7 Tips to Tame Your Wild Appetite!
Cravings and an untamed desire to eat are some of our biggest obstacles if we want to improve our health and physical condition. While we often think that willpower is the only way to tame cravings and desire, in fact, the best way is to address your body’s reasons for cravings, and many of these result from the foods we eat and the way we eat them.
A good way to look at the flip side of craving for food is through the term satiety. Satiety is a way of expressing the state of being physically nourished and satisfied. I think we all know that feeling. It’s the feeling we have when we say, “I’m done” and push the plate away from us and don’t feel the need to eat again shortly after or experience any sort of energy crash.
There are a few ways that are clinically validated to help tame your wild appetite!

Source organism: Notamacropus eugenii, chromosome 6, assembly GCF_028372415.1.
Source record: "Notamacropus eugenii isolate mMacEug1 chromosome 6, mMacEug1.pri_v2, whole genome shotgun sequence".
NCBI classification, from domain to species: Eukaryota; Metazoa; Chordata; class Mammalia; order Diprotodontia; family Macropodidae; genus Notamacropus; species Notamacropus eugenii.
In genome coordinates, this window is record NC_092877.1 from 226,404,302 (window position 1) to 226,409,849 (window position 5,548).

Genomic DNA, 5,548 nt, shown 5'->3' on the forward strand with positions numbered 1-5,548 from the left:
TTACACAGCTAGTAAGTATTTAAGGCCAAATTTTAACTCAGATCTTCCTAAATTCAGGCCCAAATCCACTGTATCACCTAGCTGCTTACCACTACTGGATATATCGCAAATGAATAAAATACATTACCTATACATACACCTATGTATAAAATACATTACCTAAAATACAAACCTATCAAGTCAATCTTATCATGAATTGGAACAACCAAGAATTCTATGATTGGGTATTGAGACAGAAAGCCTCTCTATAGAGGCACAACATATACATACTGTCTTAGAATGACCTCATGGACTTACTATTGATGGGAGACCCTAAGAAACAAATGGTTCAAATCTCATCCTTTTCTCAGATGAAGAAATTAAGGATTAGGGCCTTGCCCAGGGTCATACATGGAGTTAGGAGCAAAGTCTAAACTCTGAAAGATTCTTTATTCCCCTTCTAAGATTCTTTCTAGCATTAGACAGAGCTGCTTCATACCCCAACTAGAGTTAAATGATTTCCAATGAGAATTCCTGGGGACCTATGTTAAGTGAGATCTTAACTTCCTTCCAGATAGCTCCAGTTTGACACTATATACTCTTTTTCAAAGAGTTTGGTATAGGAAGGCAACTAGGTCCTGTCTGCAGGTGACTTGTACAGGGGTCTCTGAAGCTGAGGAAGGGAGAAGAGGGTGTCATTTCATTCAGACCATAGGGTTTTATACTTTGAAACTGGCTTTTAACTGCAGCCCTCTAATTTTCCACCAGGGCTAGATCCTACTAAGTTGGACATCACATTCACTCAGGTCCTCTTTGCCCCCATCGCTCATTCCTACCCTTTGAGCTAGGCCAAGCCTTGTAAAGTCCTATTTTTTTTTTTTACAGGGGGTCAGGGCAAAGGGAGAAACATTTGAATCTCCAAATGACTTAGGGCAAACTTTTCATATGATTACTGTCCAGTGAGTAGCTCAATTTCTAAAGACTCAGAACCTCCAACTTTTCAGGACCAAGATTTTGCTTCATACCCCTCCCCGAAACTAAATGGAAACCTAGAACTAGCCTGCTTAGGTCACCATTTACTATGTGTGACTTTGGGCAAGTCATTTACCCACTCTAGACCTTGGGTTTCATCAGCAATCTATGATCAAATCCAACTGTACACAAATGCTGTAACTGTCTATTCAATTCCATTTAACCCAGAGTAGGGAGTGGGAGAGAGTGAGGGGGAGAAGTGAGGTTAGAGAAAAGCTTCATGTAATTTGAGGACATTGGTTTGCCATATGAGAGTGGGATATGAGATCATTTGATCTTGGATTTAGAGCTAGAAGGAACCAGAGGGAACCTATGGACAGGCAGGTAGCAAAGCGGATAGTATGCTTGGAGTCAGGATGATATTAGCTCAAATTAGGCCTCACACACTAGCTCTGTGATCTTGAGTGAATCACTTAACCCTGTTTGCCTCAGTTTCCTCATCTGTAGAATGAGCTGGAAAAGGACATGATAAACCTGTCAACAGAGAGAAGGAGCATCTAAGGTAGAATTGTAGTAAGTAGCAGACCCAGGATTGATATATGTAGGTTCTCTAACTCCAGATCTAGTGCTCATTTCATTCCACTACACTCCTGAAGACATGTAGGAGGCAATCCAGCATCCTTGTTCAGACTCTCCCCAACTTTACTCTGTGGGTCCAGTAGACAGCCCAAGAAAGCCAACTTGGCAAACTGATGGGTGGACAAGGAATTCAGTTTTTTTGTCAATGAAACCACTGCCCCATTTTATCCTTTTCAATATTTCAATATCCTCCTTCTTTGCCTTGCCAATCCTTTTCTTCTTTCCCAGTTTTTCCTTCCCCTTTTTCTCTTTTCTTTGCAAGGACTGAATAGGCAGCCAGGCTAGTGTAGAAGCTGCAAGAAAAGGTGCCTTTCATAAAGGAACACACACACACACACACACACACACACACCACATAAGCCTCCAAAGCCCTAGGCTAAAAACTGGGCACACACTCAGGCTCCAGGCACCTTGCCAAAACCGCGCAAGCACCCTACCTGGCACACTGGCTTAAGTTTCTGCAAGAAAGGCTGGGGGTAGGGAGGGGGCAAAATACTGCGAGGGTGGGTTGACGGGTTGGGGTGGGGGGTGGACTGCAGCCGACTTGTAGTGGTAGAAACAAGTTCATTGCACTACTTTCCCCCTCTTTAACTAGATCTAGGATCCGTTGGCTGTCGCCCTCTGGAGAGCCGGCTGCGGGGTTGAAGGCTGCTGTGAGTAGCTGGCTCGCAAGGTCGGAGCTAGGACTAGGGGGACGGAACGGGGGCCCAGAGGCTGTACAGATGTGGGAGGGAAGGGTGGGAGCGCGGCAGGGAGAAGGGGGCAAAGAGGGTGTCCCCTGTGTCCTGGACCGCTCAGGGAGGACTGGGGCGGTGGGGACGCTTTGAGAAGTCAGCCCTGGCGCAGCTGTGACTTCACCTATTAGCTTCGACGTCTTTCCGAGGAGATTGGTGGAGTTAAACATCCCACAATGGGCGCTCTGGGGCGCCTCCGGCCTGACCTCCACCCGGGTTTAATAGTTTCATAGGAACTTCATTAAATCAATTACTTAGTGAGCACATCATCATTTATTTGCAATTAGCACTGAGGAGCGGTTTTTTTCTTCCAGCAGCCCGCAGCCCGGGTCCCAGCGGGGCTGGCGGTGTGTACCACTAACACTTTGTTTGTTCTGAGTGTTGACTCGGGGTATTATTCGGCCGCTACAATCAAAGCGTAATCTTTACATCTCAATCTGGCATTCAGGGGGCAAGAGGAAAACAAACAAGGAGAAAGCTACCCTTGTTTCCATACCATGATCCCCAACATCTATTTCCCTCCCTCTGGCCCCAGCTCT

- Eat more protein
Protein is more satiating than either carbohydrate or fat.(1) This means that it promotes the greatest feelings of being fully satisfied after a meal. There is even a theory (the ‘Protein Leverage Hypothesis’) that suggests that we will eat until we have had sufficient protein!(2) So, if you’re not eating enough protein, especially if you’re eating a lot of protein-poor, carb and sugar-rich foods, your meals won’t be truly satisfying. On the other hand, increasing protein intake can help you to eat less (not to mention lose fat and retain muscle) …without even realizing you’re doing it!(3-5)
Nuzest’s tasty and satisfying Clean Lean Protein supplies 19-21 grams of plant-based protein, while the protein smoothie Just Fruit & Veg provides 12-14 grams of protein plus five fruits & five veggies in a convenient, ready-to-mix formula.